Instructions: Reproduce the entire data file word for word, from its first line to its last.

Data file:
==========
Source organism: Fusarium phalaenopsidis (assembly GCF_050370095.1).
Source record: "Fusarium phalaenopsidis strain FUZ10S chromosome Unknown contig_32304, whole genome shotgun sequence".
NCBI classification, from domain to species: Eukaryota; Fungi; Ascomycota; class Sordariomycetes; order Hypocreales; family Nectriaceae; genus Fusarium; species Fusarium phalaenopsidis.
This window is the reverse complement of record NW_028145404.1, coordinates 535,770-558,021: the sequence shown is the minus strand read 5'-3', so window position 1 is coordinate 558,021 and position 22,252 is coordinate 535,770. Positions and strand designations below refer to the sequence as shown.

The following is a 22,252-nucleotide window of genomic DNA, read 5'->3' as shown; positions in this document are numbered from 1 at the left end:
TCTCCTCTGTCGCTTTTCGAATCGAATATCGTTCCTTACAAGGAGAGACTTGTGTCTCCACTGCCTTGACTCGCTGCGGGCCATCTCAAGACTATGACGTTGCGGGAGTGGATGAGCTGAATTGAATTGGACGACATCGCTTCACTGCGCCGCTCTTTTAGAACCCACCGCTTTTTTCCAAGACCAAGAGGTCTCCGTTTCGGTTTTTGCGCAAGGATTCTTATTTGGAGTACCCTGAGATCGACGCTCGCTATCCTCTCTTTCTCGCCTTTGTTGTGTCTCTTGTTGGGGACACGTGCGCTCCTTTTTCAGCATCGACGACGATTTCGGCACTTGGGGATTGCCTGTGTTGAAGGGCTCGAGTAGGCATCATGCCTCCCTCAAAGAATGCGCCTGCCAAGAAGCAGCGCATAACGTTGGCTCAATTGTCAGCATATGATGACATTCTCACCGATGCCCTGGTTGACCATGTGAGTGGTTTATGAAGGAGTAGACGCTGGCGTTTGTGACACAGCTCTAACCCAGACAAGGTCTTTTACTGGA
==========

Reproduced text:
Source organism: Fusarium phalaenopsidis (assembly GCF_050370095.1).
Source record: "Fusarium phalaenopsidis strain FUZ10S chromosome Unknown contig_32304, whole genome shotgun sequence".
NCBI classification, from domain to species: Eukaryota; Fungi; Ascomycota; class Sordariomycetes; order Hypocreales; family Nectriaceae; genus Fusarium; species Fusarium phalaenopsidis.
This window is the reverse complement of record NW_028145404.1, coordinates 535,770-558,021: the sequence shown is the minus strand read 5'-3', so window position 1 is coordinate 558,021 and position 22,252 is coordinate 535,770. Positions and strand designations below refer to the sequence as shown.

The following is a 22,252-nucleotide window of genomic DNA, read 5'->3' as shown; positions in this document are numbered from 1 at the left end:
TCTCCTCTGTCGCTTTTCGAATCGAATATCGTTCCTTACAAGGAGAGACTTGTGTCTCCACTGCCTTGACTCGCTGCGGGCCATCTCAAGACTATGACGTTGCGGGAGTGGATGAGCTGAATTGAATTGGACGACATCGCTTCACTGCGCCGCTCTTTTAGAACCCACCGCTTTTTTCCAAGACCAAGAGGTCTCCGTTTCGGTTTTTGCGCAAGGATTCTTATTTGGAGTACCCTGAGATCGACGCTCGCTATCCTCTCTTTCTCGCCTTTGTTGTGTCTCTTGTTGGGGACACGTGCGCTCCTTTTTCAGCATCGACGACGATTTCGGCACTTGGGGATTGCCTGTGTTGAAGGGCTCGAGTAGGCATCATGCCTCCCTCAAAGAATGCGCCTGCCAAGAAGCAGCGCATAACGTTGGCTCAATTGTCAGCATATGATGACATTCTCACCGATGCCCTGGTTGACCATGTGAGTGGTTTATGAAGGAGTAGACGCTGGCGTTTGTGACACAGCTCTAACCCAGACAAGGTCTTTTACTGGA